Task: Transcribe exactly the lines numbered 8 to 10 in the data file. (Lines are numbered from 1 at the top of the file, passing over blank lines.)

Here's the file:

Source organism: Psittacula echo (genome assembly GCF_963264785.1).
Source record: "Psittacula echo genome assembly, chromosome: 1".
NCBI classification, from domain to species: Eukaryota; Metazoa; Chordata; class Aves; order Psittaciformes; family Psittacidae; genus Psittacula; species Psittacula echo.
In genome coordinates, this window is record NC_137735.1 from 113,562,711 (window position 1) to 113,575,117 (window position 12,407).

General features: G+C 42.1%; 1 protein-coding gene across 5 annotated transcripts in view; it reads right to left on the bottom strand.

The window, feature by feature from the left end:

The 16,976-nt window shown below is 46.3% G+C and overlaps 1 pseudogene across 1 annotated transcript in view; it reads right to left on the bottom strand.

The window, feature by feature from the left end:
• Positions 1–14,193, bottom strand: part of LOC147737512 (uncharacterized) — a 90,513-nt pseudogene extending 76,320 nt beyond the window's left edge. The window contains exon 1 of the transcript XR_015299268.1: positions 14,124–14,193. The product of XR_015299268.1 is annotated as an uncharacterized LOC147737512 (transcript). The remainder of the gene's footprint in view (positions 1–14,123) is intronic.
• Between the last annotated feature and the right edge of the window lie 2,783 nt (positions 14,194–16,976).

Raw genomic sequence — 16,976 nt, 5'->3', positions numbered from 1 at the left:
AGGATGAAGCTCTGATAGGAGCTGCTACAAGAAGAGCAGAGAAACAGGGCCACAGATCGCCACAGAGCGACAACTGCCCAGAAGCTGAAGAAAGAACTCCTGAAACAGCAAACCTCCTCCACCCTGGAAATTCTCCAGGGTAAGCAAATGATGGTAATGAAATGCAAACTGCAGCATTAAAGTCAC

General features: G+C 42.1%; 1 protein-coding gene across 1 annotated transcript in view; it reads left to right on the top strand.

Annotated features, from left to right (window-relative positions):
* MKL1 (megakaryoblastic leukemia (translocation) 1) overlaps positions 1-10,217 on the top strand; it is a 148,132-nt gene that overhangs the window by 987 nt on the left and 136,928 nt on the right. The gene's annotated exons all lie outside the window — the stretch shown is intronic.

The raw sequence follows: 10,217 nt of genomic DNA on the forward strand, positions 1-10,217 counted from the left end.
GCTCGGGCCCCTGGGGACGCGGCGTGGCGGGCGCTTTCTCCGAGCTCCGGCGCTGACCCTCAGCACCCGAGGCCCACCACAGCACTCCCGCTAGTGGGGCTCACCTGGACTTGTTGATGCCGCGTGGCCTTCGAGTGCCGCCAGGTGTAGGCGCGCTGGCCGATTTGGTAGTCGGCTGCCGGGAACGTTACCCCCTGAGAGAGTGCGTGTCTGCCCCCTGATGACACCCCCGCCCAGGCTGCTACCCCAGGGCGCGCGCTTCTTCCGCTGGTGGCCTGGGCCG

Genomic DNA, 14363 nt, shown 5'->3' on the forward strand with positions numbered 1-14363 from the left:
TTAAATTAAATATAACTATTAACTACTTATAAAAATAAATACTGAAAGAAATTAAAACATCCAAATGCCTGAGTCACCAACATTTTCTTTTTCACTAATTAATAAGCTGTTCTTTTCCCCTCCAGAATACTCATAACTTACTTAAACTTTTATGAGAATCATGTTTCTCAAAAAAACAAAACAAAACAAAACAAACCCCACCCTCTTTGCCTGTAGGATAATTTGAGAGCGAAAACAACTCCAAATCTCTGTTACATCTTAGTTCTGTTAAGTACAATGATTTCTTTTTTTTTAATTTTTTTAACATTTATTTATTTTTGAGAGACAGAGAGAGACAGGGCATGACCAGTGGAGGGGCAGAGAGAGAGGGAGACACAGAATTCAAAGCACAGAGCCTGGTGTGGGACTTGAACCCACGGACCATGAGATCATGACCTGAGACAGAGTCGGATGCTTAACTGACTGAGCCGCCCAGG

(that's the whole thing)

The window, feature by feature from the left end:
• Positions 1–14,193, bottom strand: part of LOC147737512 (uncharacterized) — a 90,513-nt pseudogene extending 76,320 nt beyond the window's left edge. The window contains exon 1 of the transcript XR_015299268.1: positions 14,124–14,193. The product of XR_015299268.1 is annotated as an uncharacterized LOC147737512 (transcript). The remainder of the gene's footprint in view (positions 1–14,123) is intronic.
• Between the last annotated feature and the right edge of the window lie 2,783 nt (positions 14,194–16,976).